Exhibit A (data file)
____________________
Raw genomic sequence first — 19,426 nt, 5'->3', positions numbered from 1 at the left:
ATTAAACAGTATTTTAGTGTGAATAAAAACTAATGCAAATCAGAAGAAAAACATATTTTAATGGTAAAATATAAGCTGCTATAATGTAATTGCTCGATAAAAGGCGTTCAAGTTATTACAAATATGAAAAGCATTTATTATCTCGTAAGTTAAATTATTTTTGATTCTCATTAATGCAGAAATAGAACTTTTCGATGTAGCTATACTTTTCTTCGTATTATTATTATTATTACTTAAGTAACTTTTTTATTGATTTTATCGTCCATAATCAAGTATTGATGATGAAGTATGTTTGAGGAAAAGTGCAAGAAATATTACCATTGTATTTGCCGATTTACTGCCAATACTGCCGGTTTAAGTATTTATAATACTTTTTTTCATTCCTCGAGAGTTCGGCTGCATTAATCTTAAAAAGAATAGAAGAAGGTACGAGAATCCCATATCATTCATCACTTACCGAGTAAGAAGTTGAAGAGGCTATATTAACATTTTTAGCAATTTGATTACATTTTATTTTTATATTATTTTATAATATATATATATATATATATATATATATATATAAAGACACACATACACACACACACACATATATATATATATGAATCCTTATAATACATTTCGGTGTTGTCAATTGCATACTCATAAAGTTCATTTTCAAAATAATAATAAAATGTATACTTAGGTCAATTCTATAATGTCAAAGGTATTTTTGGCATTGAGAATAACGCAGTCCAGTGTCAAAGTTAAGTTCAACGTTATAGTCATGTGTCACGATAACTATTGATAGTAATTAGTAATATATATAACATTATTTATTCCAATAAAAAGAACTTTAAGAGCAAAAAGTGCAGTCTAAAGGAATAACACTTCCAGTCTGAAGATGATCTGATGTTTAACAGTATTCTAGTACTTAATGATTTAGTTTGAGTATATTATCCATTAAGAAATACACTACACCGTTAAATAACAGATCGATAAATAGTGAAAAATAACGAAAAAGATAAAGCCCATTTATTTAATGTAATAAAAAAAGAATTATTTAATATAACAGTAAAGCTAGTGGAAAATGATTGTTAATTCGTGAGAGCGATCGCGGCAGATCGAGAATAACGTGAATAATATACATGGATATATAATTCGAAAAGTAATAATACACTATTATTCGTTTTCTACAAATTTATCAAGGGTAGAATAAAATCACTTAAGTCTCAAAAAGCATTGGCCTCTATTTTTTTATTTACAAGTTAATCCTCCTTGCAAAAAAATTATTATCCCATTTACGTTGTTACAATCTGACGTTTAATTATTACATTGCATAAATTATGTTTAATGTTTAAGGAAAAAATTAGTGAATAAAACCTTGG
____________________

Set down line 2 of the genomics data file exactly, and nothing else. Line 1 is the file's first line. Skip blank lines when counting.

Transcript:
ATTAAACAGTATTTTAGTGTGAATAAAAACTAATGCAAATCAGAAGAAAAACATATTTTAATGGTAAAATATAAGCTGCTATAATGTAATTGCTCGATAAAAGGCGTTCAAGTTATTACAAATATGAAAAGCATTTATTATCTCGTAAGTTAAATTATTTTTGATTCTCATTAATGCAGAAATAGAACTTTTCGATGTAGCTATACTTTTCTTCGTATTATTATTATTATTACTTAAGTAACTTTTTTATTGATTTTATCGTCCATAATCAAGTATTGATGATGAAGTATGTTTGAGGAAAAGTGCAAGAAATATTACCATTGTATTTGCCGATTTACTGCCAATACTGCCGGTTTAAGTATTTATAATACTTTTTTTCATTCCTCGAGAGTTCGGCTGCATTAATCTTAAAAAGAATAGAAGAAGGTACGAGAATCCCATATCATTCATCACTTACCGAGTAAGAAGTTGAAGAGGCTATATTAACATTTTTAGCAATTTGATTACATTTTATTTTTATATTATTTTATAATATATATATATATATATATATATATATATATAAAGACACACATACACACACACACACATATATATATATATGAATCCTTATAATACATTTCGGTGTTGTCAATTGCATACTCATAAAGTTCATTTTCAAAATAATAATAAAATGTATACTTAGGTCAATTCTATAATGTCAAAGGTATTTTTGGCATTGAGAATAACGCAGTCCAGTGTCAAAGTTAAGTTCAACGTTATAGTCATGTGTCACGATAACTATTGATAGTAATTAGTAATATATATAACATTATTTATTCCAATAAAAAGAACTTTAAGAGCAAAAAGTGCAGTCTAAAGGAATAACACTTCCAGTCTGAAGATGATCTGATGTTTAACAGTATTCTAGTACTTAATGATTTAGTTTGAGTATATTATCCATTAAGAAATACACTACACCGTTAAATAACAGATCGATAAATAGTGAAAAATAACGAAAAAGATAAAGCCCATTTATTTAATGTAATAAAAAAAGAATTATTTAATATAACAGTAAAGCTAGTGGAAAATGATTGTTAATTCGTGAGAGCGATCGCGGCAGATCGAGAATAACGTGAATAATATACATGGATATATAATTCGAAAAGTAATAATACACTATTATTCGTTTTCTACAAATTTATCAAGGGTAGAATAAAATCACTTAAGTCTCAAAAAGCATTGGCCTCTATTTTTTTATTTACAAGTTAATCCTCCTTGCAAAAAAATTATTATCCCATTTACGTTGTTACAATCTGACGTTTAATTATTACATTGCATAAATTATGTTTAATGTTTAAGGAAAAAATTAGTGAATAAAACCTTGG